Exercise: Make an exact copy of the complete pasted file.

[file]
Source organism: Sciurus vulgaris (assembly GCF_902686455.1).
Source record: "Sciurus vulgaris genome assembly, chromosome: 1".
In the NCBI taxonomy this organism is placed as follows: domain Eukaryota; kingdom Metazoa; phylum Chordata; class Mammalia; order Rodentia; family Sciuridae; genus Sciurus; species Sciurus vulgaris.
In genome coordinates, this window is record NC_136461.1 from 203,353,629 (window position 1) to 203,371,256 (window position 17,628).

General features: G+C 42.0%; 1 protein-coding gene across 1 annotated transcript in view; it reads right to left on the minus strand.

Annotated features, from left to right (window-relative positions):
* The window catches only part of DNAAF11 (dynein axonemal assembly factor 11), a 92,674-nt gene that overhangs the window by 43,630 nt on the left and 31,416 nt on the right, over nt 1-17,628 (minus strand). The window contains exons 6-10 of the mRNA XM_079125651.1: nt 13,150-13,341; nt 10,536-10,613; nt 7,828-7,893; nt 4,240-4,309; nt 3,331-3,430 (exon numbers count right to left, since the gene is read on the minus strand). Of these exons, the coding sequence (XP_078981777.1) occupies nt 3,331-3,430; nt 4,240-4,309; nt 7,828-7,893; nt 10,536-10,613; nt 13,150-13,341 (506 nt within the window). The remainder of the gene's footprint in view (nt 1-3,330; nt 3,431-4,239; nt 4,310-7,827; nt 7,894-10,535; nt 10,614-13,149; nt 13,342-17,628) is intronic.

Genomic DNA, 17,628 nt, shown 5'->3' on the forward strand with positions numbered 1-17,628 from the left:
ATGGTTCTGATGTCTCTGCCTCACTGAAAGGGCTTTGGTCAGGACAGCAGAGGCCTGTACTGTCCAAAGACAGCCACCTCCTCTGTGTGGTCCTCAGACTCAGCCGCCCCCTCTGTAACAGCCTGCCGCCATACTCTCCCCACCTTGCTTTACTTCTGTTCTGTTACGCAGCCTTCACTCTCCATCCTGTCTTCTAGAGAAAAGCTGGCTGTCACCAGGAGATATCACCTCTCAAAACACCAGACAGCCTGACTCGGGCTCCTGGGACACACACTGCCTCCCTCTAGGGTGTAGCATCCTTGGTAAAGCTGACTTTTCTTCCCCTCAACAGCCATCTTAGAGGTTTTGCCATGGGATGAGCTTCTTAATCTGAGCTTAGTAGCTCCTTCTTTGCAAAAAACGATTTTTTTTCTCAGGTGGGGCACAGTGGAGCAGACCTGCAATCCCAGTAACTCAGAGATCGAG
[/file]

Source organism: Sciurus vulgaris (assembly GCF_902686455.1).
Source record: "Sciurus vulgaris genome assembly, chromosome: 1".
In the NCBI taxonomy this organism is placed as follows: domain Eukaryota; kingdom Metazoa; phylum Chordata; class Mammalia; order Rodentia; family Sciuridae; genus Sciurus; species Sciurus vulgaris.
In genome coordinates, this window is record NC_136461.1 from 203,353,629 (window position 1) to 203,371,256 (window position 17,628).

General features: G+C 42.0%; 1 protein-coding gene across 1 annotated transcript in view; it reads right to left on the minus strand.

Annotated features, from left to right (window-relative positions):
* The window catches only part of DNAAF11 (dynein axonemal assembly factor 11), a 92,674-nt gene that overhangs the window by 43,630 nt on the left and 31,416 nt on the right, over nt 1-17,628 (minus strand). The window contains exons 6-10 of the mRNA XM_079125651.1: nt 13,150-13,341; nt 10,536-10,613; nt 7,828-7,893; nt 4,240-4,309; nt 3,331-3,430 (exon numbers count right to left, since the gene is read on the minus strand). Of these exons, the coding sequence (XP_078981777.1) occupies nt 3,331-3,430; nt 4,240-4,309; nt 7,828-7,893; nt 10,536-10,613; nt 13,150-13,341 (506 nt within the window). The remainder of the gene's footprint in view (nt 1-3,330; nt 3,431-4,239; nt 4,310-7,827; nt 7,894-10,535; nt 10,614-13,149; nt 13,342-17,628) is intronic.

Genomic DNA, 17,628 nt, shown 5'->3' on the forward strand with positions numbered 1-17,628 from the left:
ATGGTTCTGATGTCTCTGCCTCACTGAAAGGGCTTTGGTCAGGACAGCAGAGGCCTGTACTGTCCAAAGACAGCCACCTCCTCTGTGTGGTCCTCAGACTCAGCCGCCCCCTCTGTAACAGCCTGCCGCCATACTCTCCCCACCTTGCTTTACTTCTGTTCTGTTACGCAGCCTTCACTCTCCATCCTGTCTTCTAGAGAAAAGCTGGCTGTCACCAGGAGATATCACCTCTCAAAACACCAGACAGCCTGACTCGGGCTCCTGGGACACACACTGCCTCCCTCTAGGGTGTAGCATCCTTGGTAAAGCTGACTTTTCTTCCCCTCAACAGCCATCTTAGAGGTTTTGCCATGGGATGAGCTTCTTAATCTGAGCTTAGTAGCTCCTTCTTTGCAAAAAACGATTTTTTTTCTCAGGTGGGGCACAGTGGAGCAGACCTGCAATCCCAGTAACTCAGAGATCGAG